I highly recommend and support having healthy boundaries. They proactively show people how to treat us so interactions are positive, help protect us when actions or choices are abusive, and foster trust within ourselves  and with others so we can unfold ourselves fully and participate with the world. But boundaries are not one size fits all and just having boundaries in general isn’t necessarily a good thing.  Boundaries which are too flexible, which don’t actually draw any line in the sand but suggest that there may be a line if everyone else agrees provide no protection and instead tend to invite violation and unfair advantage. Overly restrictive boundaries hamper and even prevent not only relationships of all kinds, but healthy interaction with the world.

Restrictive boundaries can be taught to children by their family of origin. These are usually fear based and exclusionary such as instructions not to play or interact with people who are “other” in some fashion. This can be as broad as learning to hate other races, other religions, or sexual orientations. It can be as narrow as trusting no one other than a specific clan, tribe, or even biological family unit. Restrictions can also develop from personal experience. “Once bitten, twice shy” as the saying goes. A traumatic experience or series of experiences can cause us to create protections in the form of avoidance which over time harden into “that’s just the way it is” perspectives about life.  Avoidance of specific situations, of types of interactions, of types of people then becomes part of our personality and takes on the status of universal truth like gravity or the sunrise occurring in the East.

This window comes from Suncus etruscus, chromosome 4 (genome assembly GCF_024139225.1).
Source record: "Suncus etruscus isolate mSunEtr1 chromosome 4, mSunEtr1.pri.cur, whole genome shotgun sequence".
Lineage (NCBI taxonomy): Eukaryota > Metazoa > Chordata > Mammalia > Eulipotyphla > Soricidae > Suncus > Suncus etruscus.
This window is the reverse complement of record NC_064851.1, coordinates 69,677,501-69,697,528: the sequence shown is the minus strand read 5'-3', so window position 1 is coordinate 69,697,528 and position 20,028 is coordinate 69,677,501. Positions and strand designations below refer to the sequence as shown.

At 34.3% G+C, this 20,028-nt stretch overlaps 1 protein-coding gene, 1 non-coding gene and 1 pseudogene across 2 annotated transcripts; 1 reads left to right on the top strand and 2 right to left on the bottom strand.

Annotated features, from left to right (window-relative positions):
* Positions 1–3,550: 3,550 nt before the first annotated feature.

However, restrictive boundaries, while keeping us safe, also keep us imprisoned. The wisdom they contain becomes a jail cell and we see the world through very secure bars. Instead of taking time behind protect boundaries to heal, incorporate our experiences and transform them into wisdom which we can then use to create a better life, we instead memorialize the negative event and it’s message in a wall which has us forever facing our fear while never moving beyond it.  In the end restrictive boundaries mold us to fit their shape rather than giving us the support we need to unfold.  Boundaries should an invitation to engage with the world containing our ever becoming definition of self rather than defining who we must be.